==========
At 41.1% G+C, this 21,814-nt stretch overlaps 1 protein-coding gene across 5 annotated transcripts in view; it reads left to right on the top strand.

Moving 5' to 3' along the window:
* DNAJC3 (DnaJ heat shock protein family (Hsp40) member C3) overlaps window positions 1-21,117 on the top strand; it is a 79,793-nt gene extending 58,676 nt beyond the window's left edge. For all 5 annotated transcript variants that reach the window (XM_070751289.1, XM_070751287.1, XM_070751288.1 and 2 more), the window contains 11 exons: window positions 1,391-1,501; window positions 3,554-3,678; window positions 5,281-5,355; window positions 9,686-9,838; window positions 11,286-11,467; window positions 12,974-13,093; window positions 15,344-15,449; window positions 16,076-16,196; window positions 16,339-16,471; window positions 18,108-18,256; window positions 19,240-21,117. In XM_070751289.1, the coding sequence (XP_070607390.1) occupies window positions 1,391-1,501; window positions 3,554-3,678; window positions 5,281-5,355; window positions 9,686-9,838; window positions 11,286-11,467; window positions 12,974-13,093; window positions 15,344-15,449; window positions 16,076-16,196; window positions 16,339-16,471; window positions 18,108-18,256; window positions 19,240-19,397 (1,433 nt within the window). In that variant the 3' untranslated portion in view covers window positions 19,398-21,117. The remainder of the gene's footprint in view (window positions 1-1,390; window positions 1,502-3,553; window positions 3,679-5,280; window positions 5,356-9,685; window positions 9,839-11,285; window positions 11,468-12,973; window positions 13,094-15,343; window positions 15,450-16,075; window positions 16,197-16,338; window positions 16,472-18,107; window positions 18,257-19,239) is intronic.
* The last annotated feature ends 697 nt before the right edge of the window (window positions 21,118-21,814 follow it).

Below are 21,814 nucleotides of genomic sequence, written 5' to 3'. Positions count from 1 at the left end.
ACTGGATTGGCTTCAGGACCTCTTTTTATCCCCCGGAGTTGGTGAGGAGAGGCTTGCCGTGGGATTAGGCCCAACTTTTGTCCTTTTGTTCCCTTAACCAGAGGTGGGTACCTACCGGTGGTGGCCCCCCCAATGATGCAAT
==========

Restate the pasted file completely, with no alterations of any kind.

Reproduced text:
At 41.1% G+C, this 21,814-nt stretch overlaps 1 protein-coding gene across 5 annotated transcripts in view; it reads left to right on the top strand.

Moving 5' to 3' along the window:
* DNAJC3 (DnaJ heat shock protein family (Hsp40) member C3) overlaps window positions 1-21,117 on the top strand; it is a 79,793-nt gene extending 58,676 nt beyond the window's left edge. For all 5 annotated transcript variants that reach the window (XM_070751289.1, XM_070751287.1, XM_070751288.1 and 2 more), the window contains 11 exons: window positions 1,391-1,501; window positions 3,554-3,678; window positions 5,281-5,355; window positions 9,686-9,838; window positions 11,286-11,467; window positions 12,974-13,093; window positions 15,344-15,449; window positions 16,076-16,196; window positions 16,339-16,471; window positions 18,108-18,256; window positions 19,240-21,117. In XM_070751289.1, the coding sequence (XP_070607390.1) occupies window positions 1,391-1,501; window positions 3,554-3,678; window positions 5,281-5,355; window positions 9,686-9,838; window positions 11,286-11,467; window positions 12,974-13,093; window positions 15,344-15,449; window positions 16,076-16,196; window positions 16,339-16,471; window positions 18,108-18,256; window positions 19,240-19,397 (1,433 nt within the window). In that variant the 3' untranslated portion in view covers window positions 19,398-21,117. The remainder of the gene's footprint in view (window positions 1-1,390; window positions 1,502-3,553; window positions 3,679-5,280; window positions 5,356-9,685; window positions 9,839-11,285; window positions 11,468-12,973; window positions 13,094-15,343; window positions 15,450-16,075; window positions 16,197-16,338; window positions 16,472-18,107; window positions 18,257-19,239) is intronic.
* The last annotated feature ends 697 nt before the right edge of the window (window positions 21,118-21,814 follow it).

Below are 21,814 nucleotides of genomic sequence, written 5' to 3'. Positions count from 1 at the left end.
ACTGGATTGGCTTCAGGACCTCTTTTTATCCCCCGGAGTTGGTGAGGAGAGGCTTGCCGTGGGATTAGGCCCAACTTTTGTCCTTTTGTTCCCTTAACCAGAGGTGGGTACCTACCGGTGGTGGCCCCCCCAATGATGCAAT